In the scope of the ITC Conference Grant for Early Career Investigators to participate in Conferences, funded by the Cost Action ‘DigiLitEY’ digital literacy and multimodal practices of young children, chaired by Prof. Jackie Marsh, I had the opportunity to participate in the 2018 ACM Interaction Design and Children (IDC) Conference, taking place from June 19 to 22 in Trondheim, Norway [http://idc-2018.org]. ACM IDC is the premier venue for research addressing the design, development and use of interactive technologies for children.
The first day of the conference – together with Alejandro Catalá, Mariët Theune and Eva Brooks – was dedicated to running the workshop “Rethinking children’s co-creation processes beyond the design of tangible user interfaces” [https://www.utwente.nl/en/eemcs/hmi/cobotnity/cocreation_idc2018/]
The workshop brought together researchers and practitioners from relevant disciplines and expertise that reflected on the co-creation approach as a way to extending the already established role of children as co-designers, and on the possibilities that it opens for the development of innovative tools that place the users in the center of the creative process. The ultimate aim of the workshop was to discuss the research challenges and the pedagogical issues that need to be addressed when designing tangible interfaces for co-creation.
As part of the workshop Kreg Hanning from the Lifelong Kindergarten research group, MIT Media Lab presented and run a hands-on session with the ScratchBit. The ScratchBit allows children to take the materials around them and transform them into inputs to their digital creations on Scratch. [https://www.media.mit.edu/projects/scratch-pad/overview/]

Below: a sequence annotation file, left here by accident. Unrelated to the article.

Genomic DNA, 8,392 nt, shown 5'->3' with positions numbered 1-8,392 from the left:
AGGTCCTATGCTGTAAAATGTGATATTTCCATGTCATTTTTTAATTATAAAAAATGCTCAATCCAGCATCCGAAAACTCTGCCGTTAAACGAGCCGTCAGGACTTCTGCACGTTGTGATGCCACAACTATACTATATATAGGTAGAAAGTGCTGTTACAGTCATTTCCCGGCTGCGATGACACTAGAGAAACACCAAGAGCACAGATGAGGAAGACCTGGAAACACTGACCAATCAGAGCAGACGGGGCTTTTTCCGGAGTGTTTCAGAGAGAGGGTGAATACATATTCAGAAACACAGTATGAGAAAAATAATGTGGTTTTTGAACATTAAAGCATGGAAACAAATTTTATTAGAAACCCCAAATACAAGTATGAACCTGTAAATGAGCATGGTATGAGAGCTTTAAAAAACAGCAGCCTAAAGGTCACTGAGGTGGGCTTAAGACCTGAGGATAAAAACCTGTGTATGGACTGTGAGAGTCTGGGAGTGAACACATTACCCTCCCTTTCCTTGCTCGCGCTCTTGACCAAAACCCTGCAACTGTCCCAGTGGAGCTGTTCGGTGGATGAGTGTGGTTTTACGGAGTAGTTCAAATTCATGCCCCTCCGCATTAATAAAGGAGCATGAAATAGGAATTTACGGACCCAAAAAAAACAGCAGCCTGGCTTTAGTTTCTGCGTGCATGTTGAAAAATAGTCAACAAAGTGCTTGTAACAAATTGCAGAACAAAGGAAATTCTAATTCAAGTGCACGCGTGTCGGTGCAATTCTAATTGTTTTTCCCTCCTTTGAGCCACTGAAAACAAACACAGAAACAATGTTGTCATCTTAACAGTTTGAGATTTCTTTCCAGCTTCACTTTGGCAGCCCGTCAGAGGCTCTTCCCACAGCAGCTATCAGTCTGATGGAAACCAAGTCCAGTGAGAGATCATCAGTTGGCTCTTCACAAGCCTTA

As a co-author of the work “Visualizing Platonic Solids with Augmented Reality” [https://dl.acm.org/citation.cfm?doid=3202185.3210761] together with the authors, I participated in the IDC Demo Session. The work consists of an augmented reality (AR) application, which provides a virtual interactive environment for the visualization, construction, deconstruction and manipulation of the five convex regular polyhedrons, known as platonic solids, allowing users to explore the properties of each platonic solid.
Further, as a co-author – and together with the other authors – I participated in the IDC Poster Track, with a Work in Progress: “Empowering Children to Author Digital Media Effects for Reader’s Theatre” [https://dl.acm.org/citation.cfm?id=3210793]. The work reports findings from STREEN, an ongoing research project from the Rhine-Waal and Weingarten Universities, Germany. STREEN (Story Reading Environmental Enrichment) explores a technical variation of the classical Reader’s Theatre (RT), a pedagogical activity, in which the children read aloud to an audience. The design of STREEN is being directed towards primary school children and follows a Design-Based Research approach.
Besides providing an opportunity to present my work, attending the conference was as well a great opportunity to meet and work with researchers working in the field.
Therefore, I am very grateful and would like to thank the digital literacy and multimodal practices of young children (DigiLitEY), Prof. Jackie Marsh and the Management Committee for this generous Conference Grant, which provided a great career opportunity. THANK YOU VERY MUCH.